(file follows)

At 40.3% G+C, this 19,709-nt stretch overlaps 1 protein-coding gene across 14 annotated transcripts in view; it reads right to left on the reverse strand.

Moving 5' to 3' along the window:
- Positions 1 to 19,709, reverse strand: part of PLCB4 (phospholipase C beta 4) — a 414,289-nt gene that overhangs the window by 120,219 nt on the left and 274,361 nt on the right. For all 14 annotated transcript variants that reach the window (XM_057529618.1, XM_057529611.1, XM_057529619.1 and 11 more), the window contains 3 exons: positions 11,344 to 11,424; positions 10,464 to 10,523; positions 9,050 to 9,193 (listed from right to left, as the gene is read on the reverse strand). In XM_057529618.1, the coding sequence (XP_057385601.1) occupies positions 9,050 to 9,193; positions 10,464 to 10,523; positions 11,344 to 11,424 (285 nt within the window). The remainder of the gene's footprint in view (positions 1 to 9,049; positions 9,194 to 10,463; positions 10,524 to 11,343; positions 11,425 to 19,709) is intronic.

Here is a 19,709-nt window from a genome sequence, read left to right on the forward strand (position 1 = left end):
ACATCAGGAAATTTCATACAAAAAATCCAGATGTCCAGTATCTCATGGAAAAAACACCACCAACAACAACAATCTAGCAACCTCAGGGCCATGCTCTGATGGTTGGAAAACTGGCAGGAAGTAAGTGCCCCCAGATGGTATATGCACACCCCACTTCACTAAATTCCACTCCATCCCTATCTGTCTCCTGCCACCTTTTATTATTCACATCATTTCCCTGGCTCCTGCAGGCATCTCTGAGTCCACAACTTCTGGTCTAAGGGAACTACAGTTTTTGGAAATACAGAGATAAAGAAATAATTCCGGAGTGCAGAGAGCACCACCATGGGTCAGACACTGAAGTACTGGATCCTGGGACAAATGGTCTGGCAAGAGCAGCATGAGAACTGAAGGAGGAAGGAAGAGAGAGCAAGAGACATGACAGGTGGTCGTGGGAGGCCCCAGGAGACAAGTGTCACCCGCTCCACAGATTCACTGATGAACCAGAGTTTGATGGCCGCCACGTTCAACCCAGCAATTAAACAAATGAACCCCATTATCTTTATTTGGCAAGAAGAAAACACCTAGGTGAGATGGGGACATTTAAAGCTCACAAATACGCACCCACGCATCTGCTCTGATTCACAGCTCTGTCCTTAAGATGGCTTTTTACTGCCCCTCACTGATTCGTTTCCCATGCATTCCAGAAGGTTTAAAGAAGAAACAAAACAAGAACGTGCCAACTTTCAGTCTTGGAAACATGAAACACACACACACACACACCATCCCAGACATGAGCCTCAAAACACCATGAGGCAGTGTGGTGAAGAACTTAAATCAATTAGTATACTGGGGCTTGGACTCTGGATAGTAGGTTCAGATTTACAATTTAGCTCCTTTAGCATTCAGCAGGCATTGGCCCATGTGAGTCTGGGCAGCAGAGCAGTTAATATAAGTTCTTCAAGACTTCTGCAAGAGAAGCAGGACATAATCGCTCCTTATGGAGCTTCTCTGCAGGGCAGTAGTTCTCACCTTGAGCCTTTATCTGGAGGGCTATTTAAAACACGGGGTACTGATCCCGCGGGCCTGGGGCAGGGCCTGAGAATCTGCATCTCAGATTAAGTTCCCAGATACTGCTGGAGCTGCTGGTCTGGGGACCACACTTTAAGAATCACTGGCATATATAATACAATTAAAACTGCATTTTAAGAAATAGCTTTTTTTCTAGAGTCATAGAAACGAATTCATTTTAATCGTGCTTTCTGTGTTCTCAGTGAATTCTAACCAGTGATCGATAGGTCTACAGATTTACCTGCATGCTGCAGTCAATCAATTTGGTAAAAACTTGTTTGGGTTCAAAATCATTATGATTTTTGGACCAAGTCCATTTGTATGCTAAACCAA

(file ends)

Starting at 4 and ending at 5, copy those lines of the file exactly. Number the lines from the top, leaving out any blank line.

Here is a 19,709-nt window from a genome sequence, read left to right on the forward strand (position 1 = left end):
ACATCAGGAAATTTCATACAAAAAATCCAGATGTCCAGTATCTCATGGAAAAAACACCACCAACAACAACAATCTAGCAACCTCAGGGCCATGCTCTGATGGTTGGAAAACTGGCAGGAAGTAAGTGCCCCCAGATGGTATATGCACACCCCACTTCACTAAATTCCACTCCATCCCTATCTGTCTCCTGCCACCTTTTATTATTCACATCATTTCCCTGGCTCCTGCAGGCATCTCTGAGTCCACAACTTCTGGTCTAAGGGAACTACAGTTTTTGGAAATACAGAGATAAAGAAATAATTCCGGAGTGCAGAGAGCACCACCATGGGTCAGACACTGAAGTACTGGATCCTGGGACAAATGGTCTGGCAAGAGCAGCATGAGAACTGAAGGAGGAAGGAAGAGAGAGCAAGAGACATGACAGGTGGTCGTGGGAGGCCCCAGGAGACAAGTGTCACCCGCTCCACAGATTCACTGATGAACCAGAGTTTGATGGCCGCCACGTTCAACCCAGCAATTAAACAAATGAACCCCATTATCTTTATTTGGCAAGAAGAAAACACCTAGGTGAGATGGGGACATTTAAAGCTCACAAATACGCACCCACGCATCTGCTCTGATTCACAGCTCTGTCCTTAAGATGGCTTTTTACTGCCCCTCACTGATTCGTTTCCCATGCATTCCAGAAGGTTTAAAGAAGAAACAAAACAAGAACGTGCCAACTTTCAGTCTTGGAAACATGAAACACACACACACACACACCATCCCAGACATGAGCCTCAAAACACCATGAGGCAGTGTGGTGAAGAACTTAAATCAATTAGTATACTGGGGCTTGGACTCTGGATAGTAGGTTCAGATTTACAATTTAGCTCCTTTAGCATTCAGCAGGCATTGGCCCATGTGAGTCTGGGCAGCAGAGCAGTTAATATAAGTTCTTCAAGACTTCTGCAAGAGAAGCAGGACATAATCGCTCCTTATGGAGCTTCTCTGCAGGGCAGTAGTTCTCACCTTGAGCCTTTATCTGGAGGGCTATTTAAAACACGGGGTACTGATCCCGCGGGCCTGGGGCAGGGCCTGAGAATCTGCATCTCAGATTAAGTTCCCAGATACTGCTGGAGCTGCTGGTCTGGGGACCACACTTTAAGAATCACTGGCATATATAATACAATTAAAACTGCATTTTAAGAAATAGCTTTTTTTCTAGAGTCATAGAAACGAATTCATTTTAATCGTGCTTTCTGTGTTCTCAGTGAATTCTAACCAGTGATCGATAGGTCTACAGATTTACCTGCATGCTGCAGTCAATCAATTTGGTAAAAACTTGTTTGGGTTCAAAATCATTATGATTTTTGGACCAAGTCCATTTGTATGCTAAACCAA